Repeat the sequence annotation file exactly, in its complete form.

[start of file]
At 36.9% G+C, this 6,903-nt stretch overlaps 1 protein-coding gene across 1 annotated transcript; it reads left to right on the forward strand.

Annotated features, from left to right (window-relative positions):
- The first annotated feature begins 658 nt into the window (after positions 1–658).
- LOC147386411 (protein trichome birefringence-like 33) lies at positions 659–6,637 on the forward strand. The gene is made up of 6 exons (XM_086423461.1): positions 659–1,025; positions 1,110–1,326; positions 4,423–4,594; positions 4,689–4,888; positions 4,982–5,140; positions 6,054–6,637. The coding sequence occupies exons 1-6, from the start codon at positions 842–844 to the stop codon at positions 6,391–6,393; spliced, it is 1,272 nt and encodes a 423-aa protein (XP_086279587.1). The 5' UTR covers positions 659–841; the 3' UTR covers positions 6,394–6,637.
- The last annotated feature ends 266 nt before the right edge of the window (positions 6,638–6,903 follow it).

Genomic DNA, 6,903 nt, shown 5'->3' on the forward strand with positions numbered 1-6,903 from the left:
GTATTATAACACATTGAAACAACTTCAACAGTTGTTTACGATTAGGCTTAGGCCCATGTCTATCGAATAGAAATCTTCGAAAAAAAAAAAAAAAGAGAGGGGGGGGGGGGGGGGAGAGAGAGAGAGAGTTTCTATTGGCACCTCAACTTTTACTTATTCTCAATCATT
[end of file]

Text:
At 36.9% G+C, this 6,903-nt stretch overlaps 1 protein-coding gene across 1 annotated transcript; it reads left to right on the forward strand.

Annotated features, from left to right (window-relative positions):
- The first annotated feature begins 658 nt into the window (after positions 1–658).
- LOC147386411 (protein trichome birefringence-like 33) lies at positions 659–6,637 on the forward strand. The gene is made up of 6 exons (XM_086423461.1): positions 659–1,025; positions 1,110–1,326; positions 4,423–4,594; positions 4,689–4,888; positions 4,982–5,140; positions 6,054–6,637. The coding sequence occupies exons 1-6, from the start codon at positions 842–844 to the stop codon at positions 6,391–6,393; spliced, it is 1,272 nt and encodes a 423-aa protein (XP_086279587.1). The 5' UTR covers positions 659–841; the 3' UTR covers positions 6,394–6,637.
- The last annotated feature ends 266 nt before the right edge of the window (positions 6,638–6,903 follow it).

Genomic DNA, 6,903 nt, shown 5'->3' on the forward strand with positions numbered 1-6,903 from the left:
GTATTATAACACATTGAAACAACTTCAACAGTTGTTTACGATTAGGCTTAGGCCCATGTCTATCGAATAGAAATCTTCGAAAAAAAAAAAAAAAGAGAGGGGGGGGGGGGGGGGAGAGAGAGAGAGAGTTTCTATTGGCACCTCAACTTTTACTTATTCTCAATCATT